In unadjusted analyses, participants who had low alcohol consumption had slightly larger TCBV compared with the other groups. However, when adjusted for covariates (age, sex, education, BMI, and FSRP score), there was a significant negative linear association between the amount of alcohol consumed and TCBV (β coefficient, −0.25; P < .01) (Figure 1). This slope of −0.25 is slightly larger than the average decline in brain volume per year with aging. From the pairwise comparisons between groups, moderate drinkers had significantly smaller TCBV than former drinkers (P = .03), and participants who consumed more than 14 drinks per week had significantly smaller TCBV than the other groups (high drinkers vs abstainers, P < .01; vs former, P < .01; vs low, P < .01; vs moderate, P = .04). By contrast, there was no significant association between alcohol consumption and WMH.
In sex-specific analyses, adjusted mean TCBV was higher for women than men in every category of alcohol consumption (Figure 2). Moreover, the linear regression curve for the association between alcohol consumption and TCBV was steeper for women than for men. The interaction between drinking and sex on TCBV was significant (P < .01).
Among women, greater amount of alcohol consumed was significantly associated with smaller TCBV in multivariable analyses (P = .02). From the pairwise comparisons, adjusted mean TCBV only differed significantly between women who were abstainers and moderate drinkers (P = .01), former and low drinkers (P = .01), and former and moderate drinkers (P < .01). Among men, alcohol consumption was also significantly associated with smaller TCBV (P = .02), but while the trend was in the same direction as for women, the overall association was somewhat weaker (β coefficient, −0.20 for men vs −0.29 for women). Adjusted mean TCBV only differed significantly between men who were high drinkers and each of the other alcohol consumption categories (abstainers, P = .03; former, P = .02; low, P < .01; moderate, P < .01) (Figure 2).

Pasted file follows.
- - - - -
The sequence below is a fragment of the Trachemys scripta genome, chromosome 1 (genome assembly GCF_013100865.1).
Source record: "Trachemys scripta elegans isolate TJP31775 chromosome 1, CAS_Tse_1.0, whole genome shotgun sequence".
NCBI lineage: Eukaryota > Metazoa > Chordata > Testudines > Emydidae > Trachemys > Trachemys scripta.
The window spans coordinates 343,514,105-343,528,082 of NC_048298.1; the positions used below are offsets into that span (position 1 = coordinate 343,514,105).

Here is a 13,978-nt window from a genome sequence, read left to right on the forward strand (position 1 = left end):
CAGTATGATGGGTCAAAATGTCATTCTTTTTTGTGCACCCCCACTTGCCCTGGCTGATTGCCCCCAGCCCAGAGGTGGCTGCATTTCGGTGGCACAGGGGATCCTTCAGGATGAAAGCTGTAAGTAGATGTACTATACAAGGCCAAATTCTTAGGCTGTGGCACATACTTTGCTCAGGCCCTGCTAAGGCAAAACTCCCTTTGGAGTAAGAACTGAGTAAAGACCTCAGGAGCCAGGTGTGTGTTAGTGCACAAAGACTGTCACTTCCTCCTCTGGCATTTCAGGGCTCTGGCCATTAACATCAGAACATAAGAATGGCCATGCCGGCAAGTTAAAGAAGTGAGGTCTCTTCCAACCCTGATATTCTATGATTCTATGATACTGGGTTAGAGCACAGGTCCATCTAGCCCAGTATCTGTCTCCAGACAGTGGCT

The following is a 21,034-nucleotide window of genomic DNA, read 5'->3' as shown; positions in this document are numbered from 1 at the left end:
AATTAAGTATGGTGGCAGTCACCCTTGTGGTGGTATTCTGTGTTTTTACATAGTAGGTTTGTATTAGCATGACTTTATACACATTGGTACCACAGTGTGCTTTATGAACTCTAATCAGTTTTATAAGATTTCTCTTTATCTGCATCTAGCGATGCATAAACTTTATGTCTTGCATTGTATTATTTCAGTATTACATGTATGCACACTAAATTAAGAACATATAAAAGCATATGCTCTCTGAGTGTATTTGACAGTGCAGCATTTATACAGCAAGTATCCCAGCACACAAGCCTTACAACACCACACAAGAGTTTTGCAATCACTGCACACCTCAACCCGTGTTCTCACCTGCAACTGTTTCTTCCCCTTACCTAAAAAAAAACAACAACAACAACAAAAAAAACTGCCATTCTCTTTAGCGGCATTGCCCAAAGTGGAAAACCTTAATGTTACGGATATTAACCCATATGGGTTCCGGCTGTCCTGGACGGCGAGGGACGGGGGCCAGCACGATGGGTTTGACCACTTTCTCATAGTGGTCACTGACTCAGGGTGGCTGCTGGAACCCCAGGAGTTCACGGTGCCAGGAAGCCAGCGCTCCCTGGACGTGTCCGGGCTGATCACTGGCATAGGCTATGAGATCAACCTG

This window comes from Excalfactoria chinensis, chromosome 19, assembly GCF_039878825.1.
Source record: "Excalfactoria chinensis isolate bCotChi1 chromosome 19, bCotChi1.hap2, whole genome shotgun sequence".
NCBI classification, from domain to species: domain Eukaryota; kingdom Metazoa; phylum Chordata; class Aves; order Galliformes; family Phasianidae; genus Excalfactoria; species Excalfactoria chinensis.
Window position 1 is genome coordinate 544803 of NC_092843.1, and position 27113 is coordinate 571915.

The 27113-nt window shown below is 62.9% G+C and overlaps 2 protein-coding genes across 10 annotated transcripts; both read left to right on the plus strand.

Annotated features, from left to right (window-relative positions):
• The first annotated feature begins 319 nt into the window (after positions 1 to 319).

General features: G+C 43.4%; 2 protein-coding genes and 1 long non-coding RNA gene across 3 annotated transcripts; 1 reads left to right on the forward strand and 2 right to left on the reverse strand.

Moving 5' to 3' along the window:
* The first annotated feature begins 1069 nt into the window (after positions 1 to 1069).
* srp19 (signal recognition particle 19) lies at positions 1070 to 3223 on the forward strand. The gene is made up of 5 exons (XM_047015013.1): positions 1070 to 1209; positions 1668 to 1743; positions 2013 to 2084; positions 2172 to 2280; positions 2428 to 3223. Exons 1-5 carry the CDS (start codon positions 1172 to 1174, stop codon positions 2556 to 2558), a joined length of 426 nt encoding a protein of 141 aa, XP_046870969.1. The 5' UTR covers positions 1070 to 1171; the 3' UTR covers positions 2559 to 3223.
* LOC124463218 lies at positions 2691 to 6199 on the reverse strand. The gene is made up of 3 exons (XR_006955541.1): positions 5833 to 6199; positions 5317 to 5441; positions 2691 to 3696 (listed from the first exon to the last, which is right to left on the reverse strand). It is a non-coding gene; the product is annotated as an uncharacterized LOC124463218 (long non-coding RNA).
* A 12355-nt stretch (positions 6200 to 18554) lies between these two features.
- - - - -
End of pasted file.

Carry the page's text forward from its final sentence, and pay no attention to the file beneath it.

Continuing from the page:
To verify that there was no protective effect of alcohol on TCBV, the low consumption group was contrasted with all of the other alcohol consumption groups for both women and men and no significant difference was found for either sex (P = .07 and .39 for women and men, respectively). In addition, there was no quadratic relationship between alcohol consumption and TCBV for men (P = .31).
This study found no protective effects of alcohol in reducing the normal age-related differences in brain volume in the Framingham Offspring Cohort. Instead, higher levels of alcohol consumption were consistently associated with smaller brain volume after adjusting for covariates. This association was modified by the participants' sex, with women showing larger TCBV than men at every level of alcohol consumption and a steeper negative slope in the line relating alcohol consumption and TCBV. However, the direction of this relationship was the same for both sexes and the magnitude of the differences between sexes was small. We also found no significant correlation between alcohol consumption and WMHV.